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It’s amazing that this Hypersonic jet was able to travel more than 13,000 mph with heats of over 3,500 degrees.
During flight it experienced shockwaves, 100 times more powerful than expected, which caused it to spin. It then righted itself and flew for twice as long before technicians finally aborted the mission.
The full story:
In August the Pentagon’s research arm, known as DARPA, carried out a test flight of an experimental aircraft capable of traveling at 20 times the speed of sound.
The arrowhead-shaped unmanned aircraft, dubbed Falcon Hypersonic Technology Vehicle 2, blasted off from Vandenberg Air Force Base, northwest of Santa Barbara, into the upper reaches of the Earth’s atmosphere…then glided above the Pacific at 20 times the speed of sound, or Mach 20.
The plan was for the Falcon to speed westward for about 30 minutes before plunging into the ocean near Kwajalein Atoll, about 4,000 miles from Vandenberg.
But it was ended about nine minutes into flight for unknown reasons. The launch had received worldwide attention and much fanfare, but officials didn’t provide much information on why the launch failed.
via LA Times
Then last week, DARPA said in a statement:
The flight successfully demonstrated stable aerodynamically-controlled flight at speeds up to Mach 20 for nearly three minutes. Approximately nine minutes into the test flight, the vehicle experienced a series of shocks culminating in an anomaly, which prompted the autonomous flight safety system to use the vehicle’s aerodynamic systems to make a controlled descent and splashdown into the ocean.
“The initial shockwave disturbances experienced during second flight, from which the vehicle was able to recover and continue controlled flight, exceeded by more than 100 times what the vehicle was designed to withstand,” said DARPA Acting Director, Kaigham J. Gabriel. “That’s a major validation that we’re advancing our understanding of aerodynamic control for hypersonic flight.”
…larger than anticipated portions of the vehicle’s skin peeled from the aerostructure. The resulting gaps created strong, impulsive shock waves around the vehicle as it travelled nearly 13,000 miles per hour, causing the vehicle to roll abruptly. Based on knowledge gained from the first flight in 2010 and incorporated into the second flight, the vehicle’s aerodynamic stability allowed it to right itself successfully after several shockwave-induced rolls. Eventually, however, the severity of the continued disturbances finally exceeded the vehicle’s ability to recover.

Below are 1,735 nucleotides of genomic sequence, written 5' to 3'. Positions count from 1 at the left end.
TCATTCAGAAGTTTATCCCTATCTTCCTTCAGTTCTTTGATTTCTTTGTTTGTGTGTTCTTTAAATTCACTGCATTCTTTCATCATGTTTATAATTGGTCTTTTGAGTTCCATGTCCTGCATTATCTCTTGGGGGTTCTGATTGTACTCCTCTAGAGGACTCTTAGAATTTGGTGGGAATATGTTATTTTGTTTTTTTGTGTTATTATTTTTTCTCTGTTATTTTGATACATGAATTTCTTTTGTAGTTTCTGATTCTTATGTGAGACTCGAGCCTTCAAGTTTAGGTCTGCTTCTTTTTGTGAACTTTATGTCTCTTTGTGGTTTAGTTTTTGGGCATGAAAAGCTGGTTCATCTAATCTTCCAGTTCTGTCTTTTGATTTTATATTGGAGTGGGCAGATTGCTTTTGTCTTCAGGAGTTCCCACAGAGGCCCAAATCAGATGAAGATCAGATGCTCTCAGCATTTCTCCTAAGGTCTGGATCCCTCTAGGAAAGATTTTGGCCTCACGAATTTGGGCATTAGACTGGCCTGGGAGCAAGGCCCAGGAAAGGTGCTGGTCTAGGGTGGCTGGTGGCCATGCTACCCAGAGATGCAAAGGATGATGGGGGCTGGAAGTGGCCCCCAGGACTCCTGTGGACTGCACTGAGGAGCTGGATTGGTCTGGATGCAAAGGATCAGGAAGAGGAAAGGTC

No, this picture doesn’t show a black and white image of the rebel base on the ice planet Hoth. It’s part of a semi-secret, nuclear-powered U.S. Army base that was built under the Greenland ice cap only 800 miles from the North Pole. The base was officially built to conduct scientific research but the real reason was apparently to test out the feasibility of burying nuclear missiles below the ice under an effort known as Project Iceworm.
Remember, Greenland is way closer to Russia than the ICBM fields located in the continental U.S. Rumor has it that the Danish government had no idea that the U.S. was considering installing nuclear missiles on Greenland.
The base was massive, described by some as an underground city, and consisted of 21 steel-arch covered trenches; the longest of which was 1,100-feet long, 26-feet wide and 26-feet high. These tunnels contained numerous prefabricated buildings that were up to 76-feet long. The base was powered by a portable PM-2A nuclear reactor that produced two megawatts of power for the facility.
“The camp was staffed year round, with population peaking at nearly 200 over the summer months.”
via Defense Tech
The base makes sense if you look at maps with the Arctic Circle at the center, Russia is a direct shot over the ice.
// Thx to Dave Schroeder
Flurry recently quantified China’s meteoric adoption of iOS and Android applications. While China ranked 10th in application sessions at the beginning of 2011, it finished the year in 2nd place, only behind the United States. With its large population and rapidly emerging middle class, adoption of apps vaulted China into the position of world’s 2nd largest app economy.
This report reveals that, for the first time ever, China now leads in new smart device adoption (iOS and Android smartphones and tablets).
With China now activating more devices per month than the U.S., this means that the gap is closing between the two countries in terms of installed base.
Ten fastest growing countries in terms of app sessions:
No matter how we slice it, the application market continues to grow at unprecedented rates, and increasingly across more borders. With smart devices adoption rates more than four times greater than those witnessed during the 1980s PC revolution and twice as great as those seen during the 1990s Internet Boom, no other consumer technology has been more accessible than smart device application software. It’s literally taking over the world.
via The Flurry Blog